Pacific tuna States address human and drug trafficking

Categories @WCPFC15, News, NewsPosted on
Transhipment boats in Phonpei lagoon
The transfer of tuna between ships on the high seas can be a cover for illegal human and drug trafficking (photo: Francisco Blaha; Note: none of the boats in the image are involved in illegal activities)

Honolulu, Hawaii… With the consumer market increasingly demanding to know their food is sourced ethically and sustainably the eight tuna-producing nations that are Parties to the Nauru Agreement (PNA) have decided to address human and drug trafficking as part of their fisheries surveillance efforts.

PNA CEO Ludwig Kumoru told reporters, ahead of this week’s Western and Central Pacific Fisheries Commission (WCPFC) annual meeting, that fisheries officials agreed that it is also their responsibility to adopt measures to police the fishing industry to ensure that organized crime has no place in the Western and Central Pacific Ocean.

Kumoru says it is important to implement policies, which monitor distant water fishing nations in the high seas, beyond the PNA countries’ national jurisdiction and establish greater transparency.

 In September at the Pacific Islands Forum leaders signed a security agreement that tackled climate change and crimes such as drug trafficking, human trafficking and illegal fishing.

 “It important that we contribute to a bigger picture of what our leaders want,” Kumoru said.

 PNA controls the world’s largest sustainable tuna purse seine fishery. PNA members are Federated States of Micronesia, Kiribati, Marshall Islands, Palau, Papua New Guinea, Solomon Islands, PNG, Tuvalu and Tokelau.

Part of the role of protecting the region’s ocean from illegal activities is addressing the issue of trans-shipment from one boat to another.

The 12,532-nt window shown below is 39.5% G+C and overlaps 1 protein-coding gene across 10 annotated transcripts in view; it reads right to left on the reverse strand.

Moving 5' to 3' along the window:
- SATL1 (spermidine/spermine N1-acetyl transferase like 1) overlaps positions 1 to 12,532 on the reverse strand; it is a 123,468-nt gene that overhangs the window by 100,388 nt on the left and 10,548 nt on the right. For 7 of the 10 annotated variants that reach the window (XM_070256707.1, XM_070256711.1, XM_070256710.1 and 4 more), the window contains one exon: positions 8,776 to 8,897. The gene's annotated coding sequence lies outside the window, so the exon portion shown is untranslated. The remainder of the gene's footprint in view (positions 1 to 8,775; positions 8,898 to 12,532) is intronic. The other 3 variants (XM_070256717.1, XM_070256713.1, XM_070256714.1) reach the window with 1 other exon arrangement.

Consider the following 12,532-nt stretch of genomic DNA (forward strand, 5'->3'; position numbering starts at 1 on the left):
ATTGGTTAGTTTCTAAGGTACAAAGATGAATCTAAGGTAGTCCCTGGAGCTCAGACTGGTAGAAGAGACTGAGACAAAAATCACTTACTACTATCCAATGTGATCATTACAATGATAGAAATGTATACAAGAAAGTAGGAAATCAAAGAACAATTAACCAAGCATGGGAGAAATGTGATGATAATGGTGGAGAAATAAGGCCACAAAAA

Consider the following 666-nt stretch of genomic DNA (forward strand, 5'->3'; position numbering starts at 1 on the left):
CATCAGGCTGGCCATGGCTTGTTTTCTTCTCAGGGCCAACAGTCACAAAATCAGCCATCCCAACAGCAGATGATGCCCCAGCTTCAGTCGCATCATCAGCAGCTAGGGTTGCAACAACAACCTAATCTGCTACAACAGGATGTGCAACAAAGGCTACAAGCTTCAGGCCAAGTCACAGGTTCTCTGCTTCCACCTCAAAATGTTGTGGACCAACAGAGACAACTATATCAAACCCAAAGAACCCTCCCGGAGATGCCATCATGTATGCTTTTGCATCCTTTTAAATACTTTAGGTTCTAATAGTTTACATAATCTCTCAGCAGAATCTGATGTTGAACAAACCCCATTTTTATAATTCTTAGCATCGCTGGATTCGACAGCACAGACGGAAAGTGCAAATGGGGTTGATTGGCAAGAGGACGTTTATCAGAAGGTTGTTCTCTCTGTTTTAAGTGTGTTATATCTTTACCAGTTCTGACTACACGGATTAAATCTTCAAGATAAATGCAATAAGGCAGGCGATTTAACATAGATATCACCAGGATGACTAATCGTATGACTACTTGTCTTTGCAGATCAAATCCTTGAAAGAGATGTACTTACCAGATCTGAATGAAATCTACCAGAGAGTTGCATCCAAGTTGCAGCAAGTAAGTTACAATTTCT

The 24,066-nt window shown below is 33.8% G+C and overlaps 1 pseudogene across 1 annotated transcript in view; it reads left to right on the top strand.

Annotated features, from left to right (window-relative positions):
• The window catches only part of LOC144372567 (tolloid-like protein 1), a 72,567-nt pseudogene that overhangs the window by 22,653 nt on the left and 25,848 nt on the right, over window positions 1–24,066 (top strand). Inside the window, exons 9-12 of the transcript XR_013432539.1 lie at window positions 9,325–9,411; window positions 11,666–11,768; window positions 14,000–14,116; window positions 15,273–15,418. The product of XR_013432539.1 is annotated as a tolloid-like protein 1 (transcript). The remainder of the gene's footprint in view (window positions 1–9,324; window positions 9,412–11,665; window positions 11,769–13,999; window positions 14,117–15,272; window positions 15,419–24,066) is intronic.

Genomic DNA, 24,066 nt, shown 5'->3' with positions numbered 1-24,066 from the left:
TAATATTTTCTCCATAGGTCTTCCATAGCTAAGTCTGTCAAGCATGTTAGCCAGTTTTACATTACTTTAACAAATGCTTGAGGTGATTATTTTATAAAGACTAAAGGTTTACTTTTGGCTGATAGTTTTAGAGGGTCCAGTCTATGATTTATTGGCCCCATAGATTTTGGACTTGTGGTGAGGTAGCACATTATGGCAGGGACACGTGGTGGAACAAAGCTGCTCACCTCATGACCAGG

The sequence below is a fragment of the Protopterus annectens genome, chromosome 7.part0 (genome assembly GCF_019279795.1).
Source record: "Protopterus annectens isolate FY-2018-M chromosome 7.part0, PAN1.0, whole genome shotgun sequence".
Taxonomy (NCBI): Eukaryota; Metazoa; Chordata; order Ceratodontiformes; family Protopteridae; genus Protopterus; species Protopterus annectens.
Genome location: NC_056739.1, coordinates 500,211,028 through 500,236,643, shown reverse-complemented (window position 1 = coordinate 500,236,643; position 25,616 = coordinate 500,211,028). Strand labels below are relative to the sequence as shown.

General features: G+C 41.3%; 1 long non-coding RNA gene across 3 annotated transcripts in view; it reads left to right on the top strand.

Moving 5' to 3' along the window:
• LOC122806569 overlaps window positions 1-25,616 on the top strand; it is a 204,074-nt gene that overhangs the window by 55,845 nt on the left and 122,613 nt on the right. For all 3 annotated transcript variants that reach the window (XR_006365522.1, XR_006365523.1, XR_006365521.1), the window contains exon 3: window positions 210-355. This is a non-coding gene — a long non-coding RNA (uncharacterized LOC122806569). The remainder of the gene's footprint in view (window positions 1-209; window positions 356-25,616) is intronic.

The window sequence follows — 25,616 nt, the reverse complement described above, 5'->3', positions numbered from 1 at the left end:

On the high seas, there is a lack of regulation and control measures to verify fish trans-shipment.This allows the possibility for fishing vessels to undertake a multitude of illegal activities such as drug transportation, human trafficking and illegal,unreported and unregulated (IUU) fishing.

Palau Minister of Natural Resources, Environment and Tourism (MNRET) Ummich Sengebau said in a conference in Copenhagen in October that criminal networks had caused disastrous impacts to the Pacific fishing industry.

In 2015, Palau declared war against drugs, forcing traffickers to find innovative ways to smuggle the illegal substance to the island nation. Drugs have been moved to Palau by plane, ship, fishing boats and through the postal system.

Currently there is a ban on tuna trans-shipment on the high seas, but loopholes allow the practice to continue. The Western and Central Pacific Fisheries Commission (WCPFC) and the PNA have also endorsed a ban on high seas refueling effective 2020.

The ban will require fishing vessels to refuel in ports or in designated zones, as part of the efforts to eliminate IUU.

According to a report on the impact of IUU fishing prepared for the FFA in 2016 the estimated the value of catch associated with illegal fishing is at over US$600 million.

The PNA and FFA have called for the support of distant water fishing nations, who are also members of the WCPFC, to eliminate IUU fishing.

“The value of the Pacific fishery to individual Pacific Islanders and the economies of our 17island members is enormous,” said Dr Manu Tupou-Roosen, Director General of FFA in a statement.

“This is motivating new initiatives in support of existing monitoring, control and surveillance programs to eliminate IUU fishing,” Tupou-Roosen said.

WCPFC manages the world’s largest tuna fishery and next week’s meeting is to discuss measures that will sustainably manage commercially valuable tropical tunas. The meeting in Honolulu is scheduled from December 10- 14.